REMEMBER TO COMMEND. [Newspaper Article] — Huon Times — 19 March 1910
REMEMBER TO COMMEND. 'I was so afraid you weren't going to notice,' said a shy little girl, on being commended for greater profi— ~ ciency in the management of that baf fling instrument, the fork, and her sigh of relief and pleasure went straight to her mother'6 heart. The art of 'justly mingling praise and blame' is a difficult one to learh, and delicate to practise, and this is a busy world for mothers. The chil dren's little faults of habit and man ner attract attention easily enough, and they are reprimanded with the sharpness that comes of exasperated nerves. But by the time patient, child ish effort has overcome them, they are forgotten by the rest of the house hold, and the expected praise is not given. These things ought not so to be.
Only the Runner Up. [Newspaper Article] — Huon Times — 19 March 1910
Only the Runner Up. 'The best man thought he'd take a look round and see that everything was running as a fastidious ..bride would wish it, and up in the room where the presents were displayed, alone and unhappy-looking, he came upon a youth, seemingly ready, like the wedding guest of the poet, to 'beat his breast.' He was wandering about, looking at silver and cut-glass without seeing them, and the best | man hardly knew how to approach him. 'Er — have you kissed the bride?' he asked, at last. And the answer told far more than its two meagre words might have been expected to. It was: 'Not late ly.'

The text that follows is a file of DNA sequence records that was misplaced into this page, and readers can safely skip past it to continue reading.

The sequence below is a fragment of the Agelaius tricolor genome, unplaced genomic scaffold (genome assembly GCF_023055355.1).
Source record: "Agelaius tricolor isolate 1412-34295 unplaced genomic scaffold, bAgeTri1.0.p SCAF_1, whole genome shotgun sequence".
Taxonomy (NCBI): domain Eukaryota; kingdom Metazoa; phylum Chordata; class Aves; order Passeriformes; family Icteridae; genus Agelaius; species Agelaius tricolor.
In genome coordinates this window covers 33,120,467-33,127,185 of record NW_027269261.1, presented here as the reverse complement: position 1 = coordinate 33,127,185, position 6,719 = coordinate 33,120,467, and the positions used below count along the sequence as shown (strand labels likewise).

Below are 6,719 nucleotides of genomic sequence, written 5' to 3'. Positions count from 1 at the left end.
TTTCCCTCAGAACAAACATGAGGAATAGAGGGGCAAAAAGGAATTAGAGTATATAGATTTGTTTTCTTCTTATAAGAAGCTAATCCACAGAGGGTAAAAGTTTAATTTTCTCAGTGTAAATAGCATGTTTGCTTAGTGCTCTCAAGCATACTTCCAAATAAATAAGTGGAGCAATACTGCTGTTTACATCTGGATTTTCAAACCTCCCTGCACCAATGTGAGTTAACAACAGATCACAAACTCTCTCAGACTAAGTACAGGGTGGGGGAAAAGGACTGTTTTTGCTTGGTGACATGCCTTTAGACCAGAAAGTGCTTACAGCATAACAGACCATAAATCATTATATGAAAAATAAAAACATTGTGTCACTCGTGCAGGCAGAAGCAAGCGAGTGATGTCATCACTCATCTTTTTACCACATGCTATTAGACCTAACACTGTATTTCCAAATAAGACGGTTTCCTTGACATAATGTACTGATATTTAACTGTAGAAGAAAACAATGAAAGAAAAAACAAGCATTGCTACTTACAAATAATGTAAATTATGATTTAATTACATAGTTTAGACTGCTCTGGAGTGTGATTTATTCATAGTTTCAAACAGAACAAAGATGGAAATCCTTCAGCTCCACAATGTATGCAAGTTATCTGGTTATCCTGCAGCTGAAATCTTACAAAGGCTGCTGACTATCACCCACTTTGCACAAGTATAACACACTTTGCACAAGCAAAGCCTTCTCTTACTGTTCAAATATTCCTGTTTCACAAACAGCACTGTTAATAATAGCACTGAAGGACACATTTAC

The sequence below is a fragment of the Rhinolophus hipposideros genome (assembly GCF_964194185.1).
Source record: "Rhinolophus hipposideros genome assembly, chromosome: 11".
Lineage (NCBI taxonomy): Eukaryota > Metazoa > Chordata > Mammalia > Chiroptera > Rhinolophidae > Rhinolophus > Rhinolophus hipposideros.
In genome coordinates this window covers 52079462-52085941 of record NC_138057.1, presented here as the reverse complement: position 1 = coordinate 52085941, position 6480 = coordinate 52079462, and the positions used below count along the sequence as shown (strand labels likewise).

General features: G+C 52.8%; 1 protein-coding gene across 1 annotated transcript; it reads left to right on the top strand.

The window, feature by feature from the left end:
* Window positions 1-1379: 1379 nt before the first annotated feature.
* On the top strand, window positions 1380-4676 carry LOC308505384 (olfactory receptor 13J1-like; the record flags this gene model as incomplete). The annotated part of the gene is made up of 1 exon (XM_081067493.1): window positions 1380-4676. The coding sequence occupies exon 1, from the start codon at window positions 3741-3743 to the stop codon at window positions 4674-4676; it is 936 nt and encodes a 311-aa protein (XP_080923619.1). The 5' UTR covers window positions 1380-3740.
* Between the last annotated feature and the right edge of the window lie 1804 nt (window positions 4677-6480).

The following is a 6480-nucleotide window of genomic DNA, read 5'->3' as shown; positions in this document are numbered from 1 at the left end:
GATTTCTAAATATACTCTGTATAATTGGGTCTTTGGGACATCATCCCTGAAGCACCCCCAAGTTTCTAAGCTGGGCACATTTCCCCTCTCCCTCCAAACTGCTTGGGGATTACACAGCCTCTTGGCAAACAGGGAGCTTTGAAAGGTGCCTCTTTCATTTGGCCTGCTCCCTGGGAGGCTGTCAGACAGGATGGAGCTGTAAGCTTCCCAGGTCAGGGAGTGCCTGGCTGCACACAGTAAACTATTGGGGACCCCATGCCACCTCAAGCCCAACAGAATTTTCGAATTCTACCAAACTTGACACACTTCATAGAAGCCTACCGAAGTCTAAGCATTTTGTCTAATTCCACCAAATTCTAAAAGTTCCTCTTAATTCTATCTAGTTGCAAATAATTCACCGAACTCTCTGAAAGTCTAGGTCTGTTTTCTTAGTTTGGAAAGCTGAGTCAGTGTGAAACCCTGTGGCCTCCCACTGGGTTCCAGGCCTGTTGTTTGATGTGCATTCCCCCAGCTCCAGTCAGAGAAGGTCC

Too Much of a Dog. [Newspaper Article] — Huon Times — 19 March 1910
Too Much of a Dog. Mrs. Herlihy looked with marked disfavor on the mongrel dog which her husband brought home one night, say ing he had met an old friend, who gave him the animal 'as a prisent.' ' 'What kind of a dog is he?' demand ed Mrs. Herlihy. 'Me friend didn't say,' responded Mr. Herlihy, vaguely. ' 'Tis well, you know, Celia, you can't be axin'^ll sorts o' quistions whin 'tis a prisent you're, getting. But he said the dog was a grand watchdog and a great fighter.' . Just at that point in the conversa tion, which took place at the door of. the Herlihy residence, with Mrs. Her lihy standing guard before the en trance, a small black-and-tan terrier - uaaueu uy tut: jluiu auu mauc «. yapping salute to the lately-acquired treasure. To Mr. Herlihy's chagrin, his dog gave one dismayed yelp and fled — disappearing down a neighboring alley. ' ? 'He may be a great fighter,' said Mrs. Herlihy, in a withering tone, 'but he's a' poor judge o' dogs, that new wan o' yures.'